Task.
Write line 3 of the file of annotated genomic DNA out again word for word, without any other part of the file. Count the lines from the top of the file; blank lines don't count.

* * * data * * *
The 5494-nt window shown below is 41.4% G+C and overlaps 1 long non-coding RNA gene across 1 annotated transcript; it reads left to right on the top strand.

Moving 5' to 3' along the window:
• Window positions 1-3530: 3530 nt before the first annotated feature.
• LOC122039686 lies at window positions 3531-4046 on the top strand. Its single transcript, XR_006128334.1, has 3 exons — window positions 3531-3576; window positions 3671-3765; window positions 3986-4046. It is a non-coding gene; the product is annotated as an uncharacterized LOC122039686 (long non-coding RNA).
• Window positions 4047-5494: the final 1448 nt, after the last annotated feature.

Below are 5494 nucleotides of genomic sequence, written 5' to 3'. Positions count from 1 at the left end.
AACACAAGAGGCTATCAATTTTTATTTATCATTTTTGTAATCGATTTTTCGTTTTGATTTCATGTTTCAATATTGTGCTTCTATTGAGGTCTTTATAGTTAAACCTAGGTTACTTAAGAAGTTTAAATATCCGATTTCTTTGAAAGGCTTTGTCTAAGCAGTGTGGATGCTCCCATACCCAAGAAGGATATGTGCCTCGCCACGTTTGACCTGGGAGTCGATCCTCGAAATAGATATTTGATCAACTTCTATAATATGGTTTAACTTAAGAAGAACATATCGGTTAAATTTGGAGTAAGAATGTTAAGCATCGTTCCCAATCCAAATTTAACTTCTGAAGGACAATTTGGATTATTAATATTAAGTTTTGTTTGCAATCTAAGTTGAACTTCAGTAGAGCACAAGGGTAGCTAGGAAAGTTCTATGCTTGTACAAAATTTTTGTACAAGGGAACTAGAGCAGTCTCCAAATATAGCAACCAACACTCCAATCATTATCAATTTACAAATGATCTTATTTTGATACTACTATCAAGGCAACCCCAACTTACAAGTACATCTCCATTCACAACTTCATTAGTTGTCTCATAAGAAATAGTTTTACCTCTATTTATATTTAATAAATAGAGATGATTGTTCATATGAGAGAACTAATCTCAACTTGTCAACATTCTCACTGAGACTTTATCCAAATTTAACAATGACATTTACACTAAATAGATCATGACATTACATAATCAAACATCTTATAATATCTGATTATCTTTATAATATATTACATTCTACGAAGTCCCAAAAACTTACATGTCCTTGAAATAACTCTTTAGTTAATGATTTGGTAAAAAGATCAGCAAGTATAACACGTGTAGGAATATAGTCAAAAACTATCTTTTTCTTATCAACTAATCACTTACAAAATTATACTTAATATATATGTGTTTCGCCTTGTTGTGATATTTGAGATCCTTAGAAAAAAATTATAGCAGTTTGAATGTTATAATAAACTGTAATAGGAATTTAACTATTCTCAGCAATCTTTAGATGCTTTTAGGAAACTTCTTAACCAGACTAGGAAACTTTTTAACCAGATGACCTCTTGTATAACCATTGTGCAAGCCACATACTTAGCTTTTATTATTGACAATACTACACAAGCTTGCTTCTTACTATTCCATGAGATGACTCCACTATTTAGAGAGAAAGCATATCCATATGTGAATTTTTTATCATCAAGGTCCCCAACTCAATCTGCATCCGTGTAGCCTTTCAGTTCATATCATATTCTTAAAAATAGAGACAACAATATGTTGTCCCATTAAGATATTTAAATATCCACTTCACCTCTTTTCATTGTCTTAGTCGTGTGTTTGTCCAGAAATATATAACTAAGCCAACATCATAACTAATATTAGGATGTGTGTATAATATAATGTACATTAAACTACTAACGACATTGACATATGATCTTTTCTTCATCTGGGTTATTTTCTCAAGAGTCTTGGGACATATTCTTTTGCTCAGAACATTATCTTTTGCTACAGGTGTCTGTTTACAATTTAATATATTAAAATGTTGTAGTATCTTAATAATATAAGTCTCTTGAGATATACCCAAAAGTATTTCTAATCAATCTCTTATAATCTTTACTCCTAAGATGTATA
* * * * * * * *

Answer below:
• Window positions 1-3530: 3530 nt before the first annotated feature.